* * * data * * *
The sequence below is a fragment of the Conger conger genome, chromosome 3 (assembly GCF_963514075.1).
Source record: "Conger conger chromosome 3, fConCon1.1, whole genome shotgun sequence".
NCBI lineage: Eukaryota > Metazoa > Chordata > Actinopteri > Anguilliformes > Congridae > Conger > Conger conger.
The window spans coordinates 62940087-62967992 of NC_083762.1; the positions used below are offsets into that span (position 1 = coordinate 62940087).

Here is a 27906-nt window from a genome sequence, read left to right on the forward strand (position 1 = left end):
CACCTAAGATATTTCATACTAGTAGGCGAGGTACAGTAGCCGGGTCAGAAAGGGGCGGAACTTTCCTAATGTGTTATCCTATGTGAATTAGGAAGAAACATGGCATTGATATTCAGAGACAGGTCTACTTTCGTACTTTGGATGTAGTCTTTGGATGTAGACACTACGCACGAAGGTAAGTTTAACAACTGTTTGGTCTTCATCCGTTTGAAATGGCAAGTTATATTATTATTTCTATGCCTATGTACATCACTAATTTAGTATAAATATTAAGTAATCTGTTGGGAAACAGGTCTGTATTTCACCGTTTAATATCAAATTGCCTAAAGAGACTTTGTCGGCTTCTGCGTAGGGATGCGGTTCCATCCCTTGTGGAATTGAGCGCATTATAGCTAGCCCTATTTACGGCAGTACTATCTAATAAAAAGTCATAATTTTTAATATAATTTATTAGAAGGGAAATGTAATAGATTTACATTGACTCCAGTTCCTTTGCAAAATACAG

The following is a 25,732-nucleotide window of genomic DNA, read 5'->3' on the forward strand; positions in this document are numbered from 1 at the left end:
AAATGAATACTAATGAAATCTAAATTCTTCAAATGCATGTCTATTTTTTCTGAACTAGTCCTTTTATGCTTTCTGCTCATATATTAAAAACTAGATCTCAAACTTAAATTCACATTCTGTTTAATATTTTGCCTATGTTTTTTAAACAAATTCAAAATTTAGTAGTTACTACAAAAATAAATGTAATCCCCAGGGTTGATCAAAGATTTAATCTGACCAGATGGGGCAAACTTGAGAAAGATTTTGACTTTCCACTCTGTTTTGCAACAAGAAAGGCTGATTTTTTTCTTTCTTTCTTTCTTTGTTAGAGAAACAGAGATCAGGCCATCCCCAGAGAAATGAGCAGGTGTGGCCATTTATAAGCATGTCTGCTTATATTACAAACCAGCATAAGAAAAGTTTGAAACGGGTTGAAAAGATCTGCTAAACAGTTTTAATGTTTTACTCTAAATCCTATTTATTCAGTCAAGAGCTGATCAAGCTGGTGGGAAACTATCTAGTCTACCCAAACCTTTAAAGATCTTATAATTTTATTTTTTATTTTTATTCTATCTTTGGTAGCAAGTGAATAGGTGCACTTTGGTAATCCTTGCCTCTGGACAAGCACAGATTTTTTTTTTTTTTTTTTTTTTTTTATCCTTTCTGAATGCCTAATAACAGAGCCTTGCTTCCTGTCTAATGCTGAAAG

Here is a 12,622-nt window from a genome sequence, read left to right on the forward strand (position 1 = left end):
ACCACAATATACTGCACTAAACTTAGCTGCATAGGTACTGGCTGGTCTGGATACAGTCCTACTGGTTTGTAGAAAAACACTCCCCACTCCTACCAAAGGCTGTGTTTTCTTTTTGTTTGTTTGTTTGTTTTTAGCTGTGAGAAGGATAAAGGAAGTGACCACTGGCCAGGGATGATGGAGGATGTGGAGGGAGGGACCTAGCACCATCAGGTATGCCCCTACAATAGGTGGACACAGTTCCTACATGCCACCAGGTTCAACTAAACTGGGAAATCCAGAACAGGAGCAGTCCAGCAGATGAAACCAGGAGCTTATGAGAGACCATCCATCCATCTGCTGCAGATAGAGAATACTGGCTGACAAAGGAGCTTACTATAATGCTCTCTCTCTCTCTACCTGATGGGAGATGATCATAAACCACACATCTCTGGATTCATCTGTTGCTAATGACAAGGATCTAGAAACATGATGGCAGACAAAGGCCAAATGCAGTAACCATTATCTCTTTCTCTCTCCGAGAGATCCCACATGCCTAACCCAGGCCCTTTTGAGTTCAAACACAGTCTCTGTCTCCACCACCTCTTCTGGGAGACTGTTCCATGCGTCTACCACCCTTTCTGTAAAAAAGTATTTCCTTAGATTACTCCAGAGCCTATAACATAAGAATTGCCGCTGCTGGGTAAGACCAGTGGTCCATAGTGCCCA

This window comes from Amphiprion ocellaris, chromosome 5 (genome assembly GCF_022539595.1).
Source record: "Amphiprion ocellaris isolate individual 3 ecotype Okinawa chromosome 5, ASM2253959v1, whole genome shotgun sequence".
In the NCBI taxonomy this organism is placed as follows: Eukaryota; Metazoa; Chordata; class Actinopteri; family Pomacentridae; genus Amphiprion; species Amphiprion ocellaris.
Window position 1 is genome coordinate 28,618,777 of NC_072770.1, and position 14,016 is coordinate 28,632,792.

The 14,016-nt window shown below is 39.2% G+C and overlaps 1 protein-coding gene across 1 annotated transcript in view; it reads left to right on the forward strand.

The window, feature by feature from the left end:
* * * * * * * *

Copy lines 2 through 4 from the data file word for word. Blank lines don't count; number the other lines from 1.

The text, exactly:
Source record: "Conger conger chromosome 3, fConCon1.1, whole genome shotgun sequence".
NCBI lineage: Eukaryota > Metazoa > Chordata > Actinopteri > Anguilliformes > Congridae > Conger > Conger conger.
The window spans coordinates 62940087-62967992 of NC_083762.1; the positions used below are offsets into that span (position 1 = coordinate 62940087).